Monday, November 21, 2022


MEAD is a lot like HAL 9000, but cuter and with a conscience. That is a strange thing to say about a character who originated in underground comix, but Kitchen Sink Press actually published a lot interesting titles (including Xenozoic Tales and Will Eisner’s The Spirit). Regardless, his reluctance to kill people is what forces him to turn renegade in J. Allen Williams’ MEAD, which releases tomorrow on DVD/BluRay.

At this point, it is just MEAD and Friz, his human operator/companion, at-large in the universe. They had his creator Tam in common, but when they had to make a break for it, the evil Admiral Gillette killed her during their escape attempt. After that, Friz became a pirate, navigating the toy-looking starship MEAD is paired to. However, they really need to find some dark matter to properly power-up. Instead, they rescue Phoebe from the bounty hunters that came looking for them.

AIs like MEAD have the extraordinarily dangerous ability to create illusions in the minds of the crews pursuing them. Inconveniently, Gillette has the prototype helmet that counteracts MEAD’s illusions. However, his leadership skills under combat conditions are rather lacking. Bellowing threats at people is not very effective when they see a gigantic version of the beloved robot toy Timmy the Wonderbot lumbering towards them, like the Stay-Puft Marshmallow Man.

MEAD had been released in its current version thirty years ago, it would have been hailed as a game-changing integration of live-action with CGI animation. Today, it is just sort of interesting looking. The story is just okay too, even though it was adapted by Jan Strnad from his original story, “To Meet the Faces You Meet,” which was published in the Kitchen Sink anthology Fever Dreams.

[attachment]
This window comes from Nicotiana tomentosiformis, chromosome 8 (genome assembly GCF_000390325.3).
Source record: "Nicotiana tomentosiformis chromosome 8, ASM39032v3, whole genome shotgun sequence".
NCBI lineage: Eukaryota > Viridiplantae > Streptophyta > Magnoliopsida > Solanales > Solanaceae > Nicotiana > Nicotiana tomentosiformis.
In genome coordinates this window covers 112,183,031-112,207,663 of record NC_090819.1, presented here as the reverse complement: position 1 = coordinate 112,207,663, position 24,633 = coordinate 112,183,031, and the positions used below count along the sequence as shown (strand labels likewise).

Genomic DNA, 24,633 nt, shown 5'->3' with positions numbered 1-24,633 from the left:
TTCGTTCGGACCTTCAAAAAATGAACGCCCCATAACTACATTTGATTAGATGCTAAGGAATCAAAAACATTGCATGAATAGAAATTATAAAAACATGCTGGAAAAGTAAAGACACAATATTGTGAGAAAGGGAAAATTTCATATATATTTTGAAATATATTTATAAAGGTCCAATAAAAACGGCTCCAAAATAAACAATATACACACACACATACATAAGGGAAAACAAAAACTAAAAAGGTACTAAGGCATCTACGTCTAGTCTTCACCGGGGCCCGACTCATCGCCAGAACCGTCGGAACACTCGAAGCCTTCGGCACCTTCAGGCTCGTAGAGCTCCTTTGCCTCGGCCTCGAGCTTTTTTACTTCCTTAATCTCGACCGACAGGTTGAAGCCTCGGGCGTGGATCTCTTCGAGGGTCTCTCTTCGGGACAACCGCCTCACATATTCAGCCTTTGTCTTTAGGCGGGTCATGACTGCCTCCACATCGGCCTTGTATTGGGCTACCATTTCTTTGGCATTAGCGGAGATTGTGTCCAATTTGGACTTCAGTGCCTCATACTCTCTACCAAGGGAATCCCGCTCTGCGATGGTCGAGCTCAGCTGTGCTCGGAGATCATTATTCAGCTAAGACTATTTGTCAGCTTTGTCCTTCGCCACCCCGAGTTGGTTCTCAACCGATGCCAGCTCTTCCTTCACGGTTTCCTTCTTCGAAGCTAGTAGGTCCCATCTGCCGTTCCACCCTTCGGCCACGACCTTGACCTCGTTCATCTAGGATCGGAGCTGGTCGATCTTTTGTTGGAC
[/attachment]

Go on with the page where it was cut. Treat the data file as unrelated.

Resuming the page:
We have seen so many of these “too-dangerous-for-the-military” stories over the years (seriously, can’t we ever give the military a break?). This is basically just another. However, there is a bit of a disconnect between the whimsical look of MEAD and the ship he is symbiotically connected to (designed by the late Richard Corben, the artist for the
Fever Dreams story) and the dark and somewhat neurotic tone that weirdly sets MEAD apart. Clearly, everyone’s creative focus fell squarely on MEAD’S assorted illusions, which lend themselves to some eccentric flights of animated fancy.

Star Trek: Voyager
’s Robert Picardo is suitably hammy as Gillette. The rest of the cast largely get lost in the computer-generated animation. Still, the dark look of the space opera world is definitely cool. It nicely represents Corben’s artistic legacy, even though the narrative feels familiar. Hardcore animated sf fans will get something out of the trip, when MEAD releases tomorrow (11/22) on DVD/BluRay.